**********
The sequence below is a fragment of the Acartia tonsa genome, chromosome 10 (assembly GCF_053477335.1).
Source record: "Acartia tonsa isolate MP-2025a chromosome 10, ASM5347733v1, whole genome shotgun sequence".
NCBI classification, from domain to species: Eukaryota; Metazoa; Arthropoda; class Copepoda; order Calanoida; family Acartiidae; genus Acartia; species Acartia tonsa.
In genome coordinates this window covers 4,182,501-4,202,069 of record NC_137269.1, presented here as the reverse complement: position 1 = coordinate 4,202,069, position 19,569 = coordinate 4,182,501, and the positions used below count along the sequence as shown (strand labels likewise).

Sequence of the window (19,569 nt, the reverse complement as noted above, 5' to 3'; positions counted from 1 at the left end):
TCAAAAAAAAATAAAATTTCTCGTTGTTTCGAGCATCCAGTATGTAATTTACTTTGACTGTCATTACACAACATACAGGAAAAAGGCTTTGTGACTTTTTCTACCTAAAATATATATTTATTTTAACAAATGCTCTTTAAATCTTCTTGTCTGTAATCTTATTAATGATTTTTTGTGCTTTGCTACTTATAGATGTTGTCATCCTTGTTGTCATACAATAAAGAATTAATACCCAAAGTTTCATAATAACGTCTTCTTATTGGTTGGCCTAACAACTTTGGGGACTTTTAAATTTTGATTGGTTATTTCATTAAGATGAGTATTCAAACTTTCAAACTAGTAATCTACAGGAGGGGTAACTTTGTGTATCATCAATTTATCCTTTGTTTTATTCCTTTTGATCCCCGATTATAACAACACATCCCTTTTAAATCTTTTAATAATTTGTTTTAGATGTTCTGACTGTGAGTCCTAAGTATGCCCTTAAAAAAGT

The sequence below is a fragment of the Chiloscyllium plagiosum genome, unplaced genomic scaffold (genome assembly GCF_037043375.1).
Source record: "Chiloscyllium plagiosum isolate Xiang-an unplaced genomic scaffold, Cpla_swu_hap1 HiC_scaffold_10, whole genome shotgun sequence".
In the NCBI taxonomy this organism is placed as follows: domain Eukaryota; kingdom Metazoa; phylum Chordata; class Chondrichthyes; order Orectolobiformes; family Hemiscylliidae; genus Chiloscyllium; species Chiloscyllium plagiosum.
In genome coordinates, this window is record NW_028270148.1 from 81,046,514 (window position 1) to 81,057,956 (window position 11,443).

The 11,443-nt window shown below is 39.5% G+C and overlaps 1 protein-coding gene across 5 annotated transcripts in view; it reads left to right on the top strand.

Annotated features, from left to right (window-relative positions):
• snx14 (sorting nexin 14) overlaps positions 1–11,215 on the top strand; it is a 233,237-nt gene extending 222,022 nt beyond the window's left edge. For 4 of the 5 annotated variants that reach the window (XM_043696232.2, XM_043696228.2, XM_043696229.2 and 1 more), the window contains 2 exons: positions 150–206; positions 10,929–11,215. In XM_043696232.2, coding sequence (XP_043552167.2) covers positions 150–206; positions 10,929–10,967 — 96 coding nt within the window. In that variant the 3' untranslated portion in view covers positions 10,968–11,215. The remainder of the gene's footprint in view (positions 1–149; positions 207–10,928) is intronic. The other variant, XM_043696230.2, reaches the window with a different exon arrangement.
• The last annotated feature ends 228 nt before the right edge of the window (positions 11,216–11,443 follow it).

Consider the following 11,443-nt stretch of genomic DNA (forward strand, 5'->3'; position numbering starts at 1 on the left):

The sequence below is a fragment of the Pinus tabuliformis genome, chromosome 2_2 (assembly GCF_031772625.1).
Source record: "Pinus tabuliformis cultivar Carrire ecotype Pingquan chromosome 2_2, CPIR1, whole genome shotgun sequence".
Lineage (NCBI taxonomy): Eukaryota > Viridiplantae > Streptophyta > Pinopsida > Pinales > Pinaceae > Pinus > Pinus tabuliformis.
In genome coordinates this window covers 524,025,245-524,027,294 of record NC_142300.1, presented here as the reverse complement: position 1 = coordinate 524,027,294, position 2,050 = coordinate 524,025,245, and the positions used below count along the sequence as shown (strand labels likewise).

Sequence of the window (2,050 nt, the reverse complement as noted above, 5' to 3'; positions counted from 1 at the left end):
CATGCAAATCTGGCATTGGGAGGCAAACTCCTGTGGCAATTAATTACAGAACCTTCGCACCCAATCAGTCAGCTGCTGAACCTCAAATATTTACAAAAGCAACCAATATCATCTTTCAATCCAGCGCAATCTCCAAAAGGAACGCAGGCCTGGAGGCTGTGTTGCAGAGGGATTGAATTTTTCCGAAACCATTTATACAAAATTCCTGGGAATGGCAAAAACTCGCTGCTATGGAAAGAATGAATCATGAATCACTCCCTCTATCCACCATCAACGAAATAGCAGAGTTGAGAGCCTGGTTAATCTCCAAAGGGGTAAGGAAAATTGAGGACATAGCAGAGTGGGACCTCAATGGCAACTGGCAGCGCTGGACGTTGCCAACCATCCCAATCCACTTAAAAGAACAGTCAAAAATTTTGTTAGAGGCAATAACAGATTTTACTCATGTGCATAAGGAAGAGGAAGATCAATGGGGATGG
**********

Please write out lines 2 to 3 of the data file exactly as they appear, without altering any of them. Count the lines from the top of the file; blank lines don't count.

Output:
Source record: "Acartia tonsa isolate MP-2025a chromosome 10, ASM5347733v1, whole genome shotgun sequence".
NCBI classification, from domain to species: Eukaryota; Metazoa; Arthropoda; class Copepoda; order Calanoida; family Acartiidae; genus Acartia; species Acartia tonsa.